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TULANE UNIVERSITY CULTURE WORKSHOP


WCT2017                        





Welcome to the Tulane University Culture Workshop. In the culture workshop we discuss the latest social science research and hone our craft as publishing researchers in a spirit of support and inter-disciplinary exchange via peer critique.

About the Culture Workshop

What is a workshop? In a nutshell, it’s a place where work-in-progress is openly discussed and critiqued by peers. The idea of a workshop is just what it sounds like. It is not a space where lectures dominate, but where participants meet to collectively hammer-out scholarship. Workshops focus on work-in-progress that are critiqued and commented, with the goal of helping authors rethink, rework and polish their research.


It works like this.

  • A written piece is circulated a week before the session.
  • In the session the presenter assumes participants have read the provided document and gives a 10-15 minute introduction to the piece, describes the larger research agenda it is part of, and where he or she is going with it.
  • A designated discussant begins with 5-10 minutes of commentary.
  • For the next hour or so, there is an extended Q&A on the paper.


Why culture? Over the past couple of decades there has been a ‘cultural turn’ in the social sciences, with research increasingly looking at the role of ideas, values, rituals, and practices in social life. Cultural sociology is not straightforward. It requires discussion and debate to develop nuance of analysis and reflect on our own assumptions about concepts and methods. However, the most appropriate methods and concepts to use are still very much open to debate.


Why should anyone participate? For authors, it provides unparalleled feedback for the writing process. At the same time, workshops provide professionalization for graduate students in the process of moving from the role of knowledge consumers to knowledge creators, a transition that is not straightforward or intuitive. Workshops facilitate the all-important skills of civil critique and debate. In addition, by bringing in external presenters, workshops facilitate the development of professional networks.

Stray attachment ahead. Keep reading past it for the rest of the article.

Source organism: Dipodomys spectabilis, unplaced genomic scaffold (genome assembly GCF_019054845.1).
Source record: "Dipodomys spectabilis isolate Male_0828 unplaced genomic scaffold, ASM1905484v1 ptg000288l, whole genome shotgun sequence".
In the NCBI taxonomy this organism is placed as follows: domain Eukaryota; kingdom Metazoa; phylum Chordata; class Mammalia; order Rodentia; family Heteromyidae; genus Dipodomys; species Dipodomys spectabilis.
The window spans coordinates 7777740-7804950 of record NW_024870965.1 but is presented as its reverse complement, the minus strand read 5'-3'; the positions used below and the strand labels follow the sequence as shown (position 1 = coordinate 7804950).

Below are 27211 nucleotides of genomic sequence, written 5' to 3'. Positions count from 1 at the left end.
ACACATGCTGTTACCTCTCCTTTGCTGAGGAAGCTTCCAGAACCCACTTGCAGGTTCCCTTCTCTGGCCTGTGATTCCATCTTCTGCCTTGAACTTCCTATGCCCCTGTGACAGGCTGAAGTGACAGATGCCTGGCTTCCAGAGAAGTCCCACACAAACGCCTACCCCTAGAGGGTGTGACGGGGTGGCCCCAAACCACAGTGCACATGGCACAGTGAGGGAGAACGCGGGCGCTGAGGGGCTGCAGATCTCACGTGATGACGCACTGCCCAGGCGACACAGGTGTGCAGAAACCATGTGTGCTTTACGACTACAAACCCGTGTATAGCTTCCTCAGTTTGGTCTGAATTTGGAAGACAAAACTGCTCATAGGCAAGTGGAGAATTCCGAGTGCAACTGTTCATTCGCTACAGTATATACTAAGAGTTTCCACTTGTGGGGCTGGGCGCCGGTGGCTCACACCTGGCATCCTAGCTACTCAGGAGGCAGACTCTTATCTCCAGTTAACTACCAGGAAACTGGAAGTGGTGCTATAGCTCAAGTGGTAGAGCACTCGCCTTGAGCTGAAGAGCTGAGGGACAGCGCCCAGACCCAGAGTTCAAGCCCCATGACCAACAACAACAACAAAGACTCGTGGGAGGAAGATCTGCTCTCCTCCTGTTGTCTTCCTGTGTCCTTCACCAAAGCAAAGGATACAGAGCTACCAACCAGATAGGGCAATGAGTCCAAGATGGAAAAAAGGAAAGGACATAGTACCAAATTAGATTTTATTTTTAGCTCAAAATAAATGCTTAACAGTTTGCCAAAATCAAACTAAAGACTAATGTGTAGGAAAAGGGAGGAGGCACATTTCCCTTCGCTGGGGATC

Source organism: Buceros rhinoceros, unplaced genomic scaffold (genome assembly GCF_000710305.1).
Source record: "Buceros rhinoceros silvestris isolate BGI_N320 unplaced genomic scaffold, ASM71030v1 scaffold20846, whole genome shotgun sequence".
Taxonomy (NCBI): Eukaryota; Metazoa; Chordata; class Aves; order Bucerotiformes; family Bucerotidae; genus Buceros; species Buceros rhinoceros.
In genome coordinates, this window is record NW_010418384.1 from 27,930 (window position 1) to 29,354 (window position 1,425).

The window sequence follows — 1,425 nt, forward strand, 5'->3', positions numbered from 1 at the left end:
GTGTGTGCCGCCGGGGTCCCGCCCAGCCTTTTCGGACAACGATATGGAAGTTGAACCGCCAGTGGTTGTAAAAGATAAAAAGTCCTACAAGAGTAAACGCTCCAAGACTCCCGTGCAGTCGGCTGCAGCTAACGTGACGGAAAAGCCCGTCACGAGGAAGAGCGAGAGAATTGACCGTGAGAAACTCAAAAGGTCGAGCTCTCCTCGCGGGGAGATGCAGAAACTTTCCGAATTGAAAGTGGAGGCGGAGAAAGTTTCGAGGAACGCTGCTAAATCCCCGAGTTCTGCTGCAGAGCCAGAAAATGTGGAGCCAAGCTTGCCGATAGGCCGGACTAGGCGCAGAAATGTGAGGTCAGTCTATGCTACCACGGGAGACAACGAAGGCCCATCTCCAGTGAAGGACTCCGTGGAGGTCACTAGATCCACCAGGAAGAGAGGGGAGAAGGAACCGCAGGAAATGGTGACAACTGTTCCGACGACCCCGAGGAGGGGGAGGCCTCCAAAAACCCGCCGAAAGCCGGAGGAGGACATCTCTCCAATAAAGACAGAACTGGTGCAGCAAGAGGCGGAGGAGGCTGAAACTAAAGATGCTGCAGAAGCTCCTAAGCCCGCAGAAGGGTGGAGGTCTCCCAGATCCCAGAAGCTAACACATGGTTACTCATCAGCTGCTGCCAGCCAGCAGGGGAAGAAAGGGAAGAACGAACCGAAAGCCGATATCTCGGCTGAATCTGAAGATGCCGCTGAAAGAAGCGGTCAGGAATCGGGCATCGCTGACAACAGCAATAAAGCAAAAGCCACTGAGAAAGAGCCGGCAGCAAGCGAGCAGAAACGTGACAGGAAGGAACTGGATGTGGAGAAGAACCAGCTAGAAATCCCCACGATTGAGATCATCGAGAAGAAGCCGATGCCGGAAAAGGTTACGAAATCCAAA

Schedule of Events


Fall 2016 Schedule


Expressions of Right and Wrong: The Emergence of a Cultural Structure of Journalism, by Dr. Stephen Ostertag, Tulane University, Sociology
October 17, 2016


When “Get Information” is heard as “Get in Formation:” Interactions Between Medical Organizational Culture And Gay Black Men, by Christopher Adkins, Tulane University, Social Work
November 7, 2016


The Coercion of Freedom: A New Theory of Moral Socialization, bt Dr. Jeffrey Guhin, University of California-Los Angeles, Sociology
December 5, 2016


Spring 2017 Schedule


Moral Boundaries Across Borders, by Dr. Steve Hitlin, University of Iowa, Sociology
February 6, 2017, 3:30PM in Newcomb Hall, Rm 314


Globalizing Sociology, Turning South: Perspectival Realism and the Southern Standpoint,
by Dr. Julian Go, Boston University, Sociology
February 20, 2017, 3:30PM in Newcomb Hall, Rm 314


Racialized Factors in Dominican & Panamanian Black Social Movement Outcomes,
by Lucas Díaz, Tulane University, Sociology
March 15, 2017, 3:30PM in Newcomb Hall, Rm 314


Movements and Ethnoracial Rights in Latin America, by Dr. Tianna Paschel, UC Berkeley, African American Studies
May 3, 2017, 3:30PM in Newcomb Hall, Rm 314

 

 

If you are interested in participating in the workshop or keeping up with its activities, please let us know by sending an email to: ldiaz5@tulane.edu as we aim to create a listserv.

 


Workshop Organizer:

David Smilde, PhD, Charles A. and Leo M. Favrot Professor of Social Relations, Sociology Department

Stephen Ostertag, PhD, Assistant Professor, Sociology Department


Workshop Committee:

Justin Wolfe, PhD, William Arceneaux Professor of Latin American History and Suzanne and Stephen Weiss Presidential Fellow, History Department

Matt Sakakeeny, PhD, Associate Professor, Music Department


Workshop Coordinator:

Lucas Díaz, PhD Fellow in City, Culture and Community program

 


Tulane University, Department of Sociology, 220 Newcomb Hall, New Orleans, LA 70118 504-865-5820 menrigh@tulane.edu